Pandemic food rut? Learning to love food again
2020 has certainly been a year for the books. To me, it seems as though COVID-19 kicked off a domino effect of stressful and uncertain events. When life gets tough and destroys any sort of routine, it can be quite hard to keep up with or restart the things we used to do.
How do we even begin to pull ourselves out of a “rut” — and more specifically, a food rut?
A food rut can take many different forms, including:
- Having a history of dieting or cyclical weight loss
- Eating out more often because the thought of cooking seems overwhelming
- The thought of food becoming boring or bland
- Not eating enough due to stress
- Eating past the point of fullness due to zoning out
If that sounds familiar, know that it’s normal to feel “stuck” or stressed about food in times like this. So, the question is, where do we go from here?
First things first
Stop playing the self-blame game. No one could have ever predicted a pandemic occurring this year. Many life events can knock someone off their routine or course, especially one of this magnitude.
Give yourself some grace with what has happened this year and think about everything you have learned and overcome. It’s important to move forward and focus on what you can control now.
Re-evaluate your feelings about food
Think about whatever food-related routine you fell off of. Was it getting to be too much to keep up with or did it truly bring you joy? Sometimes getting knocked off your routine can be a blessing in disguise.
Maybe quarantine made you realize how much you hate stressing about weight loss or eating a certain way. Maybe you realized that meal prepping was too complicated for your schedule. Maybe you just need a break, because most of us haven’t had one in years! Or maybe you were simply getting bored of your normal recipes and craving something new.
Whatever the case may be, take this time to figure out why you stopped doing what you were previously doing and remember, it doesn’t make you a failure or a quitter. This simply makes you a person who wants to worry less about food and more about finding a balance that works best for you.
If 2020 has taught us anything, it’s how short and chaotic life can be — and how we should take a second to think about what we value most.
Now that you understand your “why(s)”, you can figure out what comes next. Start thinking of healthy things and ideas that bring you joy and excitement. If you pick something you feel obligated to do, chances are you’ll never be able to stick with it long term.
What did you decide? Below are a few ideas to get you thinking, but the point is to make moves that will be right for you and your happiness.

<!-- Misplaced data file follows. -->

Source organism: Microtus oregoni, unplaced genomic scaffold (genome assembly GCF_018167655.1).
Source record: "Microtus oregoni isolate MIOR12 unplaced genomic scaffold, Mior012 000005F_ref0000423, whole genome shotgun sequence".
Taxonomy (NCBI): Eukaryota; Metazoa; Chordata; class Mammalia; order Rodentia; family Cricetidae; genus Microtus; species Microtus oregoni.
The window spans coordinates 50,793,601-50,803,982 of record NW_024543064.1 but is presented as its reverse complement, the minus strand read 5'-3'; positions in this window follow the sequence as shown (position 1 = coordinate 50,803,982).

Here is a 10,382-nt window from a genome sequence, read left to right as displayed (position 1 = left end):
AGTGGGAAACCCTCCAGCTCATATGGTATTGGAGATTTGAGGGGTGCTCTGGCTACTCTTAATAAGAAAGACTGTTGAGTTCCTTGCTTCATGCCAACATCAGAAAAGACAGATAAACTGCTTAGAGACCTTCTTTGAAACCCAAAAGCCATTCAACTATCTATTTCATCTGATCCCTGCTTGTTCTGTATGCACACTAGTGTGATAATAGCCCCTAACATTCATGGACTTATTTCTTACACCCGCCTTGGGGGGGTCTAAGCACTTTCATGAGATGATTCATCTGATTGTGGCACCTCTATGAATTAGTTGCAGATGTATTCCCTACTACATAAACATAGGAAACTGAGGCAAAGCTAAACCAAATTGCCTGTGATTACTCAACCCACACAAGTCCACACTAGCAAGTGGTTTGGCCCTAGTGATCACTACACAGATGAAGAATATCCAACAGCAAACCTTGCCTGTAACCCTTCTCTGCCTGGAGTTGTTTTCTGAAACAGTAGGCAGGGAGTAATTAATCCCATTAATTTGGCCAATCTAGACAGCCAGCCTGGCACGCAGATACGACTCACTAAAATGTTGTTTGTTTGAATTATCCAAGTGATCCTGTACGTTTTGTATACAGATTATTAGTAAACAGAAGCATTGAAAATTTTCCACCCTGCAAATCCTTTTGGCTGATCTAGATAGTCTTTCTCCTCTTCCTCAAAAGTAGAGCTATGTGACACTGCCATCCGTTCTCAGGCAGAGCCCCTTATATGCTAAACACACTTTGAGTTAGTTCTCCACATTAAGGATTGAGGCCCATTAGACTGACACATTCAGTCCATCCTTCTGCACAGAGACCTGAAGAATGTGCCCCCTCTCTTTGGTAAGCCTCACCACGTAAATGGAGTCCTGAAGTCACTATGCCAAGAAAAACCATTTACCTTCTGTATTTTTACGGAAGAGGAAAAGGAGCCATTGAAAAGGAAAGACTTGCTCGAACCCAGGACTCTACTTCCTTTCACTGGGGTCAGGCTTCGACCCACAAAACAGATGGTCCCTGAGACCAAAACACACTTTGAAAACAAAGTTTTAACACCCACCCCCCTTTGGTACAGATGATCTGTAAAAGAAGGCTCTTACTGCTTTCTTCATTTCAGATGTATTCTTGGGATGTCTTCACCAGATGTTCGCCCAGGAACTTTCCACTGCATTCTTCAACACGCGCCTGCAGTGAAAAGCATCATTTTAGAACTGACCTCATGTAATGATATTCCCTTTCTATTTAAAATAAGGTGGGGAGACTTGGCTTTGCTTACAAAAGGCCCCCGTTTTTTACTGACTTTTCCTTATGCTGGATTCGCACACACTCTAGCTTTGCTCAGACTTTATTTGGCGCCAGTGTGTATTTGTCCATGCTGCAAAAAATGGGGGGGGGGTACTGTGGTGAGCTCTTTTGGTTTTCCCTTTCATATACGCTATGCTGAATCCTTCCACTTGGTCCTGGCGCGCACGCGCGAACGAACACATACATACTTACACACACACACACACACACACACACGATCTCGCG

- Avoiding dieting and restricting altogether
- Adding foods you miss and love back into your diet
- Making an effort to try new foods or types of cuisine
- Cooking at home less or cooking at home more
- Accepting that it is normal to love food
- Stop reading every food label or calorie counter
- Acknowledging you may not be ready to make changes yet and are content with where you are now
Set a new goal
Great! Now, ask yourself what you need to move forward. If you are ready to make some changes, set a goal or write some affirmations.
If you aren’t ready to make changes, you can set a reminder to re-evaluate in a month or so. Most of the time, this means you aren’t ready to change and that is okay — it does not make you lazy. Maybe this means you need to let go of worrying about food for the time being and focus on another way to enrich your health or life.
At the end of the day, remind yourself that health encompasses more than just food. Consider working on your mental and financial health or improving your sleep habits. Do what works best for you, not what works best for society.
Related: Pandemic habits: The good, the bad, the changeable!
If you still desire to lose weight, that is okay too. What is most important is that you find something you feel like you can stick with long term and you give yourself compassion and understanding until you get there. It’s hard to just let go of wanting to look a certain way, especially when we live in a society that reinforces those ideals. Make sure to take care of your physical and mental health and do what is best for you.
Consider seeking out help from a registered dietitian if you have questions on nutrition. Always talk with your doctor before starting any supplements or over the counter medications.
Regardless, it is okay to be in a rut. These are often the times we learn a lot about ourselves and find new paths that lead us to things we never knew we could do or have! Take your time to figure out what will be best for you moving forward and then you’ll be able to put this pandemic rut behind you.
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